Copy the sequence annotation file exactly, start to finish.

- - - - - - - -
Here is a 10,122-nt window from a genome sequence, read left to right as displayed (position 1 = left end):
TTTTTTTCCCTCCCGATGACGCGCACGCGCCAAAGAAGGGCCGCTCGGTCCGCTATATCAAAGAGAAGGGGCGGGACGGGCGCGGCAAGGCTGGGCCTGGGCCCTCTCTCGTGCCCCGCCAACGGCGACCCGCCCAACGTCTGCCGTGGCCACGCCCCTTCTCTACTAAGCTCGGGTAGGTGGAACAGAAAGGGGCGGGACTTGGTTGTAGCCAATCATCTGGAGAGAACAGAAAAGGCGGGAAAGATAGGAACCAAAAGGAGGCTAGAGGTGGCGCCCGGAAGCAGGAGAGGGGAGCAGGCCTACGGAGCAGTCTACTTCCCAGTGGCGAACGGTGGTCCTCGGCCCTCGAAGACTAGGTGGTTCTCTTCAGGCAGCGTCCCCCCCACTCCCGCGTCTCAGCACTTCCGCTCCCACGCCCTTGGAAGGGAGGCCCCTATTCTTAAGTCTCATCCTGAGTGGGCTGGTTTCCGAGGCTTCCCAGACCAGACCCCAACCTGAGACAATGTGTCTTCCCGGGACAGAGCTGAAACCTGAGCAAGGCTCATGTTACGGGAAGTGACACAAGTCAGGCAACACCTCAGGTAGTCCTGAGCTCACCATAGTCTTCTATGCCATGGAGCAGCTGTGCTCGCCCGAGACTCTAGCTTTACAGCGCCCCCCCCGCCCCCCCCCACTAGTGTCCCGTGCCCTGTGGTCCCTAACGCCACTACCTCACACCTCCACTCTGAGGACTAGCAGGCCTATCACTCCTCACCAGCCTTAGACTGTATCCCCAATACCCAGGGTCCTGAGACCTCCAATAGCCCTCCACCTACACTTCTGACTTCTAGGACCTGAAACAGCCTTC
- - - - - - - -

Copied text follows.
Here is a 10,122-nt window from a genome sequence, read left to right as displayed (position 1 = left end):
TTTTTTTCCCTCCCGATGACGCGCACGCGCCAAAGAAGGGCCGCTCGGTCCGCTATATCAAAGAGAAGGGGCGGGACGGGCGCGGCAAGGCTGGGCCTGGGCCCTCTCTCGTGCCCCGCCAACGGCGACCCGCCCAACGTCTGCCGTGGCCACGCCCCTTCTCTACTAAGCTCGGGTAGGTGGAACAGAAAGGGGCGGGACTTGGTTGTAGCCAATCATCTGGAGAGAACAGAAAAGGCGGGAAAGATAGGAACCAAAAGGAGGCTAGAGGTGGCGCCCGGAAGCAGGAGAGGGGAGCAGGCCTACGGAGCAGTCTACTTCCCAGTGGCGAACGGTGGTCCTCGGCCCTCGAAGACTAGGTGGTTCTCTTCAGGCAGCGTCCCCCCCACTCCCGCGTCTCAGCACTTCCGCTCCCACGCCCTTGGAAGGGAGGCCCCTATTCTTAAGTCTCATCCTGAGTGGGCTGGTTTCCGAGGCTTCCCAGACCAGACCCCAACCTGAGACAATGTGTCTTCCCGGGACAGAGCTGAAACCTGAGCAAGGCTCATGTTACGGGAAGTGACACAAGTCAGGCAACACCTCAGGTAGTCCTGAGCTCACCATAGTCTTCTATGCCATGGAGCAGCTGTGCTCGCCCGAGACTCTAGCTTTACAGCGCCCCCCCCGCCCCCCCCCACTAGTGTCCCGTGCCCTGTGGTCCCTAACGCCACTACCTCACACCTCCACTCTGAGGACTAGCAGGCCTATCACTCCTCACCAGCCTTAGACTGTATCCCCAATACCCAGGGTCCTGAGACCTCCAATAGCCCTCCACCTACACTTCTGACTTCTAGGACCTGAAACAGCCTTC